Much of the battle for customer experience is keeping up with customers. What worked well a decade or even a year ago could be completely ineffective now thanks to changing trends and technology. This week brought three stories of how companies need to continually re-evaluate their experiences to stay relevant.
Amtrak Ends Dining Car Service
It’s the end of an era for a classic American journey. This week, Amtrak announced it is ending its traditional dining car service with white tablecloths, fresh food and reservations. Instead, train passengers will be served prepackaged meals in their rooms or in more casual dining cars, which will eventually transform into lounge-like spaces. The change is motivated by evolving customer demands and finances. Amtrak says younger customers prefer a more private dining experience instead of having to eat communally with their fellow passengers. Taking away the nostalgic dining car experience will save Amtrak an estimated $2 million a year.
Amtrak’s announcement takes the train service away from its nostalgic roots as it aims to attract a younger crowd. While many millennials prefer experiences over things, they also want flexibility when they travel. The updated approach to train dining could bring in a new wave of train customers, even as it changes the long-standing tradition of classic train dining. Amtrak’s attempt to change its on-board experience for new customers is a risky move, but one that could pay off with the next generation of travelers.
Amazon To Let Customers Pay For Online Purchases With Cash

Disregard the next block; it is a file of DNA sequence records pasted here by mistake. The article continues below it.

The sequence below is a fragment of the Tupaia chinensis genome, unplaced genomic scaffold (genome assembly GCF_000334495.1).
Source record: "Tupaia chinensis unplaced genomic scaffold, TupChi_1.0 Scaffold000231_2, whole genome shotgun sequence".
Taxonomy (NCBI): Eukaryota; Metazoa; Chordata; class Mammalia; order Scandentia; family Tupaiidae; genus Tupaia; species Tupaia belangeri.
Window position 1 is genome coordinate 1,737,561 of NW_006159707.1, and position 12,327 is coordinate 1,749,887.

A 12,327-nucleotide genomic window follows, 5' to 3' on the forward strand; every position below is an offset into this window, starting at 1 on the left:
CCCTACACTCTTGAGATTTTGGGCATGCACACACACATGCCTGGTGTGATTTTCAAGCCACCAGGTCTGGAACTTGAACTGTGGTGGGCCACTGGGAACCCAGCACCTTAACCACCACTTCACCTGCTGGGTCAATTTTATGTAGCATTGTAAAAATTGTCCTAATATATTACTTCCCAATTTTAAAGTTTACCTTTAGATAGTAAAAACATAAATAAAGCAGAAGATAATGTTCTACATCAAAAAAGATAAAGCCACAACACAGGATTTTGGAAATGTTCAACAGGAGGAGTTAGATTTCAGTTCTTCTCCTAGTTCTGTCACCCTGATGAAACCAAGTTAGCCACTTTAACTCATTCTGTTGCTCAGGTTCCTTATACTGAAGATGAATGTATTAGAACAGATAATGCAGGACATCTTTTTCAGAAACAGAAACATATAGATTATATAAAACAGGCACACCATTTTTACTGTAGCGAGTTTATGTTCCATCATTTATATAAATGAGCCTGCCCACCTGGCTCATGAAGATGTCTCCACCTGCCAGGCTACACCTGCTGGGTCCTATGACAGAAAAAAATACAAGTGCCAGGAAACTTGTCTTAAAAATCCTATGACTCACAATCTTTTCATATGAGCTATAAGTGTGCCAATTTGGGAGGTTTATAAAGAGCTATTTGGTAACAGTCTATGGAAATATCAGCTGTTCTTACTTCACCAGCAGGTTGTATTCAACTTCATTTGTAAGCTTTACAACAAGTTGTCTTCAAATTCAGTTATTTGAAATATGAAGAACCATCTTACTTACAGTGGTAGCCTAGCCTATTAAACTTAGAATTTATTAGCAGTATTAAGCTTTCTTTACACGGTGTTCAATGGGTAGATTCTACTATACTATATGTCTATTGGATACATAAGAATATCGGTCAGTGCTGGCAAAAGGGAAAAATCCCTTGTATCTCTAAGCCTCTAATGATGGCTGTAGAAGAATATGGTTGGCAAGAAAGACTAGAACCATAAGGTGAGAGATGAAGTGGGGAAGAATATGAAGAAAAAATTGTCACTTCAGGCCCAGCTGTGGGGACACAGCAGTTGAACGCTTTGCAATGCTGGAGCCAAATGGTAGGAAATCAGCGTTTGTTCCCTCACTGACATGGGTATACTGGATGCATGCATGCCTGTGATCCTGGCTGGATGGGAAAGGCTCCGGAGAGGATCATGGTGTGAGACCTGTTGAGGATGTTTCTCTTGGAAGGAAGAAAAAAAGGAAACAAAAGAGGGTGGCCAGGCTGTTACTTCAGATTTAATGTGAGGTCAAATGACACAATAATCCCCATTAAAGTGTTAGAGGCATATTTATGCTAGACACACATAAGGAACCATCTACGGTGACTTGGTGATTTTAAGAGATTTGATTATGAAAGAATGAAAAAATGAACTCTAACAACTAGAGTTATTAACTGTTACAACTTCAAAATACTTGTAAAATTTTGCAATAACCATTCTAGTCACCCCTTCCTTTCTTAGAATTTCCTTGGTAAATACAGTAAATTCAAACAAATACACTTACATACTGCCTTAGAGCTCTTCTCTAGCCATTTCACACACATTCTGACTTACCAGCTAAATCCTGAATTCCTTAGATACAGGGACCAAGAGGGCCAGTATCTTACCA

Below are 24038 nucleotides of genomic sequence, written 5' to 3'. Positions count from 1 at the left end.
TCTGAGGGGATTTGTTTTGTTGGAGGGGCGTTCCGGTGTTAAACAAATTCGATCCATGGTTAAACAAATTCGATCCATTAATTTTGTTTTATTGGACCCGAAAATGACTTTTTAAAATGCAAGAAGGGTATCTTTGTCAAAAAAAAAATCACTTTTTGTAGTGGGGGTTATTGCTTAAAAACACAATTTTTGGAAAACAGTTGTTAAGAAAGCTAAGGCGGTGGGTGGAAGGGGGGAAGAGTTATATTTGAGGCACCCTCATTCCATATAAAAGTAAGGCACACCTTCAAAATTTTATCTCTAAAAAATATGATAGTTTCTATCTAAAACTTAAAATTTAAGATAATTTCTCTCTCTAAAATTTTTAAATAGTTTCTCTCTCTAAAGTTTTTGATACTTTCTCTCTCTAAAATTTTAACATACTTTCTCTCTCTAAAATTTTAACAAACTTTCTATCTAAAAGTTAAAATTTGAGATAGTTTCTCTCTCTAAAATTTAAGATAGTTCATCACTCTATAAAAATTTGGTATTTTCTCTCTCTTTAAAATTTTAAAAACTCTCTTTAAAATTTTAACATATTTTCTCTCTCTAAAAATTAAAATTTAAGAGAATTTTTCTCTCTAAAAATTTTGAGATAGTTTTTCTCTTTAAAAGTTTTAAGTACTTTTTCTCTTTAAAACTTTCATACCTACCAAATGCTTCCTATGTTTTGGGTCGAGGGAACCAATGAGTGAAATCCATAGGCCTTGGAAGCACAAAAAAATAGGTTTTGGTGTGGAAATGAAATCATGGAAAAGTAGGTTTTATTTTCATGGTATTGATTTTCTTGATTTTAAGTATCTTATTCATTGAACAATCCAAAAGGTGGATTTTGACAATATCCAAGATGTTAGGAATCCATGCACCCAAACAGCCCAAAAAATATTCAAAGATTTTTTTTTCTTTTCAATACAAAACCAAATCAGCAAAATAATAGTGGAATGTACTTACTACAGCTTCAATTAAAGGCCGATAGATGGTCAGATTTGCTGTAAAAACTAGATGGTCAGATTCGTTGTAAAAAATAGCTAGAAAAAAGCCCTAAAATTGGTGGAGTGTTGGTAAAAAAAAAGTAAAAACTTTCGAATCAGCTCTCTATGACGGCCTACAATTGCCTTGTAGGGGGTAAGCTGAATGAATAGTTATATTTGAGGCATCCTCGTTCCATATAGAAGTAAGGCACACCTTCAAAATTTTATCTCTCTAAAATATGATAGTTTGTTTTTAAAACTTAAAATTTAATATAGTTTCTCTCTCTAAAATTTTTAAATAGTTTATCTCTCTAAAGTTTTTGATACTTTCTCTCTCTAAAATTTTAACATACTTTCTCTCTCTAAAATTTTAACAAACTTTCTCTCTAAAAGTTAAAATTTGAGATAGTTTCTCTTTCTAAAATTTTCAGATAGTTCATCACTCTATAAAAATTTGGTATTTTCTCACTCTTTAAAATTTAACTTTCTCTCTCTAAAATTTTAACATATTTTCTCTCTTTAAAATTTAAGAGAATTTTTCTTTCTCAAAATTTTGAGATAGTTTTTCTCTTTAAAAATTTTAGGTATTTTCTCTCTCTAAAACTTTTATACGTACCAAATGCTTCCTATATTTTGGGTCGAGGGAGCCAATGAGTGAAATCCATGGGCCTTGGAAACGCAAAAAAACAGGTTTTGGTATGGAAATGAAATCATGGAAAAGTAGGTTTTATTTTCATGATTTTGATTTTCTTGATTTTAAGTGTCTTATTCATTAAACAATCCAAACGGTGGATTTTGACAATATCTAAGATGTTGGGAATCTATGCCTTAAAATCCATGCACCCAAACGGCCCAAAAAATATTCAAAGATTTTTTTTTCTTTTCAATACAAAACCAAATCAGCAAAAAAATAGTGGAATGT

As e-commerce has grown in popularity, the amount of cash most Americans carry with them has dropped. Many consumers make the majority of their purchases online with a credit card, but Amazon is paving the way for customers to be able to pay for their online orders with cash. Amazon PayCode will allow customers to pay for their purchases at Western Union locations around the country. When they check out online, customers who choose the PayCode option receive a QR code to take to Western Union and scan before depositing their cash. Amazon PayCode is already established in 19 countries around the world, especially places where paying with cash is much more common than in the U.S.
Amazon PayCode has the potential to open Amazon and other e-commerce retailers to customers who don’t use credit cards or who rely on cash, including the elderly and people in more impoverished areas. The move expands Amazon’s client base and gives customers even more options to personalize their experience and payment.
Federal Agencies Make Push For Updated Customer Experiences
Most Americans don’t have a choice when it comes to interacting with the government, but that doesn’t mean federal agencies can’t work to improve their customer experiences. 25 agencies recently published updates on their customer experience initiatives, including metrics and goals for the future. The State Department is in the midst of updating the process to get a passport and plans to hire more employees and reduce red tape. Listening to customer concerns pinpointed areas for improvement. The IRS is doubling down on fraud and identity theft by adding more filters and improving the technology that authenticates taxpayers.
U.S. government agencies are consistently ranked at the bottom for customer experience, so efforts to improve the experience and reduce customer pain points could be very well received. In order to be effective, federal agencies must update their technology. Agencies often don’t have the same resources as private companies, which means they must leverage what they do have to find creative solutions. Learning from other industries could help agencies improve and create a more enjoyable experience for their customers.
What worked in the past won’t always resonate with customers. Keeping an ear to the ground can help companies stay on top of trends and technology to provide the most up-to-date solutions for customers.